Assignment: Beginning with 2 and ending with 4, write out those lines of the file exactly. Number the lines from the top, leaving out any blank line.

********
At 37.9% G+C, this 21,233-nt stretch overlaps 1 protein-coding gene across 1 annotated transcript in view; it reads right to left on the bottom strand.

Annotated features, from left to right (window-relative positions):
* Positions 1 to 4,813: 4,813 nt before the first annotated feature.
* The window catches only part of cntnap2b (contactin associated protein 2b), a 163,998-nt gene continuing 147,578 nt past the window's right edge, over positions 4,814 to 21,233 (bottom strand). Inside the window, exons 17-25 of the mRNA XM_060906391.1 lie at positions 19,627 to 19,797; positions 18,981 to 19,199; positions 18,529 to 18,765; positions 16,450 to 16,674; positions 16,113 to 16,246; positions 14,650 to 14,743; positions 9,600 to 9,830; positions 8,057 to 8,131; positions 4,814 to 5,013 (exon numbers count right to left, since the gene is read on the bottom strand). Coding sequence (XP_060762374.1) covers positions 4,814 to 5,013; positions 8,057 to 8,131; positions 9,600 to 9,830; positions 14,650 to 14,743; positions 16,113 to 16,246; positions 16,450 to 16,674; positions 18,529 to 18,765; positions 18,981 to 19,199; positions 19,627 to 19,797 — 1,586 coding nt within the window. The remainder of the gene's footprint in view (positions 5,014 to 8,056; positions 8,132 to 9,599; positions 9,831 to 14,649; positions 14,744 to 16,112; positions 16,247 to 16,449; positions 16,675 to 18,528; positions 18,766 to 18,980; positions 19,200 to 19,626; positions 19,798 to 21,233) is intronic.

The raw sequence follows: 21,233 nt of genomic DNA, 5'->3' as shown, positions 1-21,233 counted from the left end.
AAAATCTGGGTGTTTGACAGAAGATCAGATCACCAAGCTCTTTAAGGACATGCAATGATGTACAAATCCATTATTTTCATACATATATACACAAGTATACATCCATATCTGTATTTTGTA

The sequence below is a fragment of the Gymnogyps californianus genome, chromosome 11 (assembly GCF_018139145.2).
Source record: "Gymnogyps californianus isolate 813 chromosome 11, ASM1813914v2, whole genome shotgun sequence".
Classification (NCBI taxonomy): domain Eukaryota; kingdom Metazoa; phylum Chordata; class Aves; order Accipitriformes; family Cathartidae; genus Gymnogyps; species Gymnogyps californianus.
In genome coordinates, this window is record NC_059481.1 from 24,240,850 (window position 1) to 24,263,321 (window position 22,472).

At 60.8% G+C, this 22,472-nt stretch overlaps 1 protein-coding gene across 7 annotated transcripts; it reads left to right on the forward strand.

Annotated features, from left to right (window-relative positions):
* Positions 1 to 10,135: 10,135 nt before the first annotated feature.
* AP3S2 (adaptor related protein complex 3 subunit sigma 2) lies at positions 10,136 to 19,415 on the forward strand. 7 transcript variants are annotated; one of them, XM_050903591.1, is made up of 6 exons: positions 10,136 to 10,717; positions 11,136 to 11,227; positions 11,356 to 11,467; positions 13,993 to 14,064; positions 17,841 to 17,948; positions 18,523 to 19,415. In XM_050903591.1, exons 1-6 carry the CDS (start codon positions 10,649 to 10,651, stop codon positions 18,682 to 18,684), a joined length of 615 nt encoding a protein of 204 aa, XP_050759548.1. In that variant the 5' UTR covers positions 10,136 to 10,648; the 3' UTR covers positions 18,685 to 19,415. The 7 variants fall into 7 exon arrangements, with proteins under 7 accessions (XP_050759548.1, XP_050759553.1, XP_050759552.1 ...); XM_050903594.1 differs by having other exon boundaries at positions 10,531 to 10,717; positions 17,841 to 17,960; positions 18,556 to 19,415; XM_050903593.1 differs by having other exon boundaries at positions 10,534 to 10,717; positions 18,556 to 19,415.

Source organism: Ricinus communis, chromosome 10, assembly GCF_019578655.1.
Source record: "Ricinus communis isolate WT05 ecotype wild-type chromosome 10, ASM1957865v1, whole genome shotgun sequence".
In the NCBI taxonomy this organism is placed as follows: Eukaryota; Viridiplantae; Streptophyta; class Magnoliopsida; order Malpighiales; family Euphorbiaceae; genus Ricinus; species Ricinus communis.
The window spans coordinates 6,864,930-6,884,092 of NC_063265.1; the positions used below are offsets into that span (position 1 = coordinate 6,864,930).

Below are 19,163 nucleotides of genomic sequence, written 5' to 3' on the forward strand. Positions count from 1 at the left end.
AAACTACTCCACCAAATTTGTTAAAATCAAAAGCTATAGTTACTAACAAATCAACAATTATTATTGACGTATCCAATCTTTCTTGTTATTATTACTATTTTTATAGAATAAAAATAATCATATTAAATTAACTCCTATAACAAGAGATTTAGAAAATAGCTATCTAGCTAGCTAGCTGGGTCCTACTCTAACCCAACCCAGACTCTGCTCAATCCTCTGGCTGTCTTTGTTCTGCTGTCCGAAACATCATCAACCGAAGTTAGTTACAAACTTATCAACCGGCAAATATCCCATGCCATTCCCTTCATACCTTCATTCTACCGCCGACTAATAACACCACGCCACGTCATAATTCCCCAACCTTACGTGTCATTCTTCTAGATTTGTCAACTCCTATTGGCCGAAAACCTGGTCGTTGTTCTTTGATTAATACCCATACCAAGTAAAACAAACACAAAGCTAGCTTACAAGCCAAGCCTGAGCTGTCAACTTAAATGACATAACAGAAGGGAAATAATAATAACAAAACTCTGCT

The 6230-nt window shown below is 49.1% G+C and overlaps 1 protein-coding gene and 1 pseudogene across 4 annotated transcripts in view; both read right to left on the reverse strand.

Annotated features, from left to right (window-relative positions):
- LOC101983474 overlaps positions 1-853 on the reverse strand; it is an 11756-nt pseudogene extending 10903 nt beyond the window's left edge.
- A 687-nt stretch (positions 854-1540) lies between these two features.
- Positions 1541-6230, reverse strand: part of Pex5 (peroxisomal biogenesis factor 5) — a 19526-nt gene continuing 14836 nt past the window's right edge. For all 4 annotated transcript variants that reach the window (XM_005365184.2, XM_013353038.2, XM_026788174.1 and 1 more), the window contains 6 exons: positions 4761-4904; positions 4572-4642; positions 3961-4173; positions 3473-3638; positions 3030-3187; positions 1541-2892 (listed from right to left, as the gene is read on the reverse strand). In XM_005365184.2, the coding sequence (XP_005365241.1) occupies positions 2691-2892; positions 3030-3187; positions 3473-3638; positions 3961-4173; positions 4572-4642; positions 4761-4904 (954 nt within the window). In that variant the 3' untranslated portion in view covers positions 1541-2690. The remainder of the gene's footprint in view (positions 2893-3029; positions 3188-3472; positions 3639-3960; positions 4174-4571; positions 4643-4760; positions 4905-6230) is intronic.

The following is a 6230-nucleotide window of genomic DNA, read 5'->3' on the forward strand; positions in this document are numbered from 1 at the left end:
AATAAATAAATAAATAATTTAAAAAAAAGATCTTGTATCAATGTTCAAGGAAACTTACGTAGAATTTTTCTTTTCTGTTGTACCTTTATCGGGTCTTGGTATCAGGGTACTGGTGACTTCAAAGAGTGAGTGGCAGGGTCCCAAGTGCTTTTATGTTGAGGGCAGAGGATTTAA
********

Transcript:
Annotated features, from left to right (window-relative positions):
* Positions 1 to 4,813: 4,813 nt before the first annotated feature.
* The window catches only part of cntnap2b (contactin associated protein 2b), a 163,998-nt gene continuing 147,578 nt past the window's right edge, over positions 4,814 to 21,233 (bottom strand). Inside the window, exons 17-25 of the mRNA XM_060906391.1 lie at positions 19,627 to 19,797; positions 18,981 to 19,199; positions 18,529 to 18,765; positions 16,450 to 16,674; positions 16,113 to 16,246; positions 14,650 to 14,743; positions 9,600 to 9,830; positions 8,057 to 8,131; positions 4,814 to 5,013 (exon numbers count right to left, since the gene is read on the bottom strand). Coding sequence (XP_060762374.1) covers positions 4,814 to 5,013; positions 8,057 to 8,131; positions 9,600 to 9,830; positions 14,650 to 14,743; positions 16,113 to 16,246; positions 16,450 to 16,674; positions 18,529 to 18,765; positions 18,981 to 19,199; positions 19,627 to 19,797 — 1,586 coding nt within the window. The remainder of the gene's footprint in view (positions 5,014 to 8,056; positions 8,132 to 9,599; positions 9,831 to 14,649; positions 14,744 to 16,112; positions 16,247 to 16,449; positions 16,675 to 18,528; positions 18,766 to 18,980; positions 19,200 to 19,626; positions 19,798 to 21,233) is intronic.